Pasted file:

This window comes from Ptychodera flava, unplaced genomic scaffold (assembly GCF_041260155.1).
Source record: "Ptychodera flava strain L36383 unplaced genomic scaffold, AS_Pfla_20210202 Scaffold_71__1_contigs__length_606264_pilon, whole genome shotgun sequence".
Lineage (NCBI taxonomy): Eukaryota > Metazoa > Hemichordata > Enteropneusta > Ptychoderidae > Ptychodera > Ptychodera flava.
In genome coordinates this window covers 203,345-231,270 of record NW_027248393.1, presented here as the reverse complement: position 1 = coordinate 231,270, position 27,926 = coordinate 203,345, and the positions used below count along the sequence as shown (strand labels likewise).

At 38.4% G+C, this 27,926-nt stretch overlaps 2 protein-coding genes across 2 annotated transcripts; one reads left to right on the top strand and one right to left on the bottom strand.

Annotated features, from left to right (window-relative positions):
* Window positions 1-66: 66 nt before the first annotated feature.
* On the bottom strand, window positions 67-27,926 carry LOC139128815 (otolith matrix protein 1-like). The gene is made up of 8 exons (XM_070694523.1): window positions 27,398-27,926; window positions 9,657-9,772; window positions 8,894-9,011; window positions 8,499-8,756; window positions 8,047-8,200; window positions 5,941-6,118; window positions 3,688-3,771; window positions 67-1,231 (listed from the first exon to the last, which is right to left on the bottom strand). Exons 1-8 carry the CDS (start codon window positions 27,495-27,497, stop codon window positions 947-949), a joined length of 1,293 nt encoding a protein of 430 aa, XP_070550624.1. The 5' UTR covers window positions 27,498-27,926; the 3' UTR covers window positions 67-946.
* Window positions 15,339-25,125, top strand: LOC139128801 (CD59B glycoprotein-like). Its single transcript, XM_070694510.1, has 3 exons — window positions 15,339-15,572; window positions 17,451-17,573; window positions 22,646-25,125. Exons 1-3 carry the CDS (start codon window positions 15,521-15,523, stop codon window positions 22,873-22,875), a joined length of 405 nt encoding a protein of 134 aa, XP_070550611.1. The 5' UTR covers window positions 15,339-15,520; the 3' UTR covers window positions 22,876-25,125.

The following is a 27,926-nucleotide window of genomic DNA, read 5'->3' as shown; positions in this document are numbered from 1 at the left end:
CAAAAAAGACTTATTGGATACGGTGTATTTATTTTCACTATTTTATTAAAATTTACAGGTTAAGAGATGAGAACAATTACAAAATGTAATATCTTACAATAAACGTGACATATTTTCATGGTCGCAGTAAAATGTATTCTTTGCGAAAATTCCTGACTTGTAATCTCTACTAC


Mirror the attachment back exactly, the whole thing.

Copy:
This window comes from Ptychodera flava, unplaced genomic scaffold (assembly GCF_041260155.1).
Source record: "Ptychodera flava strain L36383 unplaced genomic scaffold, AS_Pfla_20210202 Scaffold_71__1_contigs__length_606264_pilon, whole genome shotgun sequence".
Lineage (NCBI taxonomy): Eukaryota > Metazoa > Hemichordata > Enteropneusta > Ptychoderidae > Ptychodera > Ptychodera flava.
In genome coordinates this window covers 203,345-231,270 of record NW_027248393.1, presented here as the reverse complement: position 1 = coordinate 231,270, position 27,926 = coordinate 203,345, and the positions used below count along the sequence as shown (strand labels likewise).

At 38.4% G+C, this 27,926-nt stretch overlaps 2 protein-coding genes across 2 annotated transcripts; one reads left to right on the top strand and one right to left on the bottom strand.

Annotated features, from left to right (window-relative positions):
* Window positions 1-66: 66 nt before the first annotated feature.
* On the bottom strand, window positions 67-27,926 carry LOC139128815 (otolith matrix protein 1-like). The gene is made up of 8 exons (XM_070694523.1): window positions 27,398-27,926; window positions 9,657-9,772; window positions 8,894-9,011; window positions 8,499-8,756; window positions 8,047-8,200; window positions 5,941-6,118; window positions 3,688-3,771; window positions 67-1,231 (listed from the first exon to the last, which is right to left on the bottom strand). Exons 1-8 carry the CDS (start codon window positions 27,495-27,497, stop codon window positions 947-949), a joined length of 1,293 nt encoding a protein of 430 aa, XP_070550624.1. The 5' UTR covers window positions 27,498-27,926; the 3' UTR covers window positions 67-946.
* Window positions 15,339-25,125, top strand: LOC139128801 (CD59B glycoprotein-like). Its single transcript, XM_070694510.1, has 3 exons — window positions 15,339-15,572; window positions 17,451-17,573; window positions 22,646-25,125. Exons 1-3 carry the CDS (start codon window positions 15,521-15,523, stop codon window positions 22,873-22,875), a joined length of 405 nt encoding a protein of 134 aa, XP_070550611.1. The 5' UTR covers window positions 15,339-15,520; the 3' UTR covers window positions 22,876-25,125.

The following is a 27,926-nucleotide window of genomic DNA, read 5'->3' as shown; positions in this document are numbered from 1 at the left end:
CAAAAAAGACTTATTGGATACGGTGTATTTATTTTCACTATTTTATTAAAATTTACAGGTTAAGAGATGAGAACAATTACAAAATGTAATATCTTACAATAAACGTGACATATTTTCATGGTCGCAGTAAAATGTATTCTTTGCGAAAATTCCTGACTTGTAATCTCTACTAC